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Will Abbott make a good wartime Prime Minister?

By September 28, 2014 No Comments

abbott warAnd what can CEOs learn from him?

It’s a reasonable assumption that we are going to be on the warpath for the next few years. Jihadist stories are going to dominate our headlines at least past the next federal election.

And the way our political leaders conduct themselves penetrates our conversations, offices and lounge rooms to such an extent now, one major event can significantly influence the culture of the nation. So what might we be about to learn from Abbott’s strengths and weaknesses?abbott war 2

The last time we assessed this was when he won the ballot that saw Turnbull lose the Liberal Party leadership (linked).

There’s actually a simple method we use to ascertain what’s required to ensure a CEO/spokesperson is equipped for the task, particularly when facing a tricky issue that goes public.

Six make/break fundamentals in assessing leaders for managing issues

1 Strong disciplined leadership. Set a course and don’t sweat the small stuff; when the temperature is turned to red-hot don’t melt; however, be aware that other people will weaken, so make sure you keep all essential stakeholders travelling with you, which sometimes means slowing down, taking small steps, articulating milestones, etc.. Abbott has a cohesive, disciplined team that’s been essentially unchanged for some time.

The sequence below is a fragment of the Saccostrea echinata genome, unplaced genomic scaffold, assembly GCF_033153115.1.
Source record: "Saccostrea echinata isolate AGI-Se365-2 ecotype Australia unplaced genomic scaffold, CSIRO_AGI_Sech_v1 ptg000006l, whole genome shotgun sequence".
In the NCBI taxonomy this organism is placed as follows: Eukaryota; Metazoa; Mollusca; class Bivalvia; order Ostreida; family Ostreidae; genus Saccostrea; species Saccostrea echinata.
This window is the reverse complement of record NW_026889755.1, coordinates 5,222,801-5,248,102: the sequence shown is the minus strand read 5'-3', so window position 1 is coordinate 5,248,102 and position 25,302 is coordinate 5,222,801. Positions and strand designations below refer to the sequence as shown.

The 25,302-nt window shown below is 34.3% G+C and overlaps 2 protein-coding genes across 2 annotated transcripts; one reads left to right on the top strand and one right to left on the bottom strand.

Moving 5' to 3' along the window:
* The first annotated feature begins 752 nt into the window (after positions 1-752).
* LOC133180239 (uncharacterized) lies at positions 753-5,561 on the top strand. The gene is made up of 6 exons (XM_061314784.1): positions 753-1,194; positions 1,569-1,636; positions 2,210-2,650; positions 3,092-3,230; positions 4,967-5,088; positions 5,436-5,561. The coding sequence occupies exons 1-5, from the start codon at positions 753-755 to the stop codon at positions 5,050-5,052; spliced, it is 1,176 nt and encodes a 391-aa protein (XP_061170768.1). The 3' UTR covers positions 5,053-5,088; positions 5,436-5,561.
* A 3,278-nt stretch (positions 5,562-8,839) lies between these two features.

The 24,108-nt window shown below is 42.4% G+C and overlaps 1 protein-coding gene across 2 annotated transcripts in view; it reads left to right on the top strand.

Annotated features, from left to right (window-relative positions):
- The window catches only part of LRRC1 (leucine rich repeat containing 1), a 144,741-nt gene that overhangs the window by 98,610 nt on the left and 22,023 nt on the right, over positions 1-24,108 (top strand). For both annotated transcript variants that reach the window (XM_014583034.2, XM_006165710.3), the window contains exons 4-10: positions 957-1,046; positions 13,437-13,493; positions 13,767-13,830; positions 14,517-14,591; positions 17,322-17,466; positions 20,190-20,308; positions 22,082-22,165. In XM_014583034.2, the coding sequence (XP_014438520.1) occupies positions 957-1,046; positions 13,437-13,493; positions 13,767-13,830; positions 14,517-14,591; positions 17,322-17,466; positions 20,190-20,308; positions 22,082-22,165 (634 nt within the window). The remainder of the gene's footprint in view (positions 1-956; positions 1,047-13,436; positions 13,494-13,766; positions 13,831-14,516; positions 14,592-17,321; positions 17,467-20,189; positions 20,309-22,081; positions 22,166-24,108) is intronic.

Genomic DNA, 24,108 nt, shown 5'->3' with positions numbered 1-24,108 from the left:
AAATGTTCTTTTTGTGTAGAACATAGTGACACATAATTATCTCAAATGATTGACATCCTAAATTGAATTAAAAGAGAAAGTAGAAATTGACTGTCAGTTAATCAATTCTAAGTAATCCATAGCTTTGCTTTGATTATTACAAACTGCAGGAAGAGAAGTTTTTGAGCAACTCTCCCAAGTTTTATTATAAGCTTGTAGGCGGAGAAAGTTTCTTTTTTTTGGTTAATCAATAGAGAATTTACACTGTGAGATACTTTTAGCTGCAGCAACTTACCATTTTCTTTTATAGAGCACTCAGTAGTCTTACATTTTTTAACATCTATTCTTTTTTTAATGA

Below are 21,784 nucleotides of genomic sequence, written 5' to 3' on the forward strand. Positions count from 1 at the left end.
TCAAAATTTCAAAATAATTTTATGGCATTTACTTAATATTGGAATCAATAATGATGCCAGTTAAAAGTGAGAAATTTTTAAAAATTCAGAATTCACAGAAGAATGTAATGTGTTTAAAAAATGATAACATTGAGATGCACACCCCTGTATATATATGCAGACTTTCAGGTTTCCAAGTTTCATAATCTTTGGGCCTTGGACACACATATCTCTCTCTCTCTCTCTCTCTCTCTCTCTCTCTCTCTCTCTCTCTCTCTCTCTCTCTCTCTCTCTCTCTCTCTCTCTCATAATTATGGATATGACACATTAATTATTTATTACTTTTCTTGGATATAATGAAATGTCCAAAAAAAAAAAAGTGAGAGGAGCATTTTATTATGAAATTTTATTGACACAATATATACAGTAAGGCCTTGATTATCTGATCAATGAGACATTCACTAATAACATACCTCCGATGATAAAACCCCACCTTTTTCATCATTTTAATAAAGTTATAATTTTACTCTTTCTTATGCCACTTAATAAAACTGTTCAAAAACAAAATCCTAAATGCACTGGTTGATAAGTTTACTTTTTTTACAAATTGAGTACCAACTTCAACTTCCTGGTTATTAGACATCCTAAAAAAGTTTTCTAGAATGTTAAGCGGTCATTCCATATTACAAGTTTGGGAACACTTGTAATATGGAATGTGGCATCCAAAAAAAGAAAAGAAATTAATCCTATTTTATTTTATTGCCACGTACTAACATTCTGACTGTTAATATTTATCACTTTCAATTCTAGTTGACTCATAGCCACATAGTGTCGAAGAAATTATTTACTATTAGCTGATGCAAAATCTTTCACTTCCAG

2 Strong spokespeople. Generally the best spokespeople thrive out front – being a spokesperson is a 24/7 love affair. Especially important when the going gets tough. Abbott has this nailed.
3 Strong messages. Winning messages are built out of a solid purpose and strong values, good research and a well-thought-through strategy (know ahead of time whether your messages are aligned with community values and are likely or not to win the debate).Repetition = Penetration = Impact His years in opposition taught him the art of the one-liner. The best in the country at it.
4 Keep it simple. Multichannel communication these days is complex, but simple rules still apply: at least one outstanding key selling point; be reliable, accurate and fair; be ethical, trustworthy, open; above all be honest. Again Abbott has this nailed.
5 Keep it nimble. Be quick to respond. With online media this is more important now than ever. Journalists require it, other stakeholders admire it. ‘The early bird….’ it’s an oldy but it’s true. Abbott has a superb comms team supporting him.
6 Keep budgets real. Not too low, not too high. If you’re a consultant be honest with your budget requirements, and open about the way you spend other people’s money – you need your client’s trust. If you are a client, find a consultant you can trust. n/a

 

 

Peter Wilkinson

Author Peter Wilkinson

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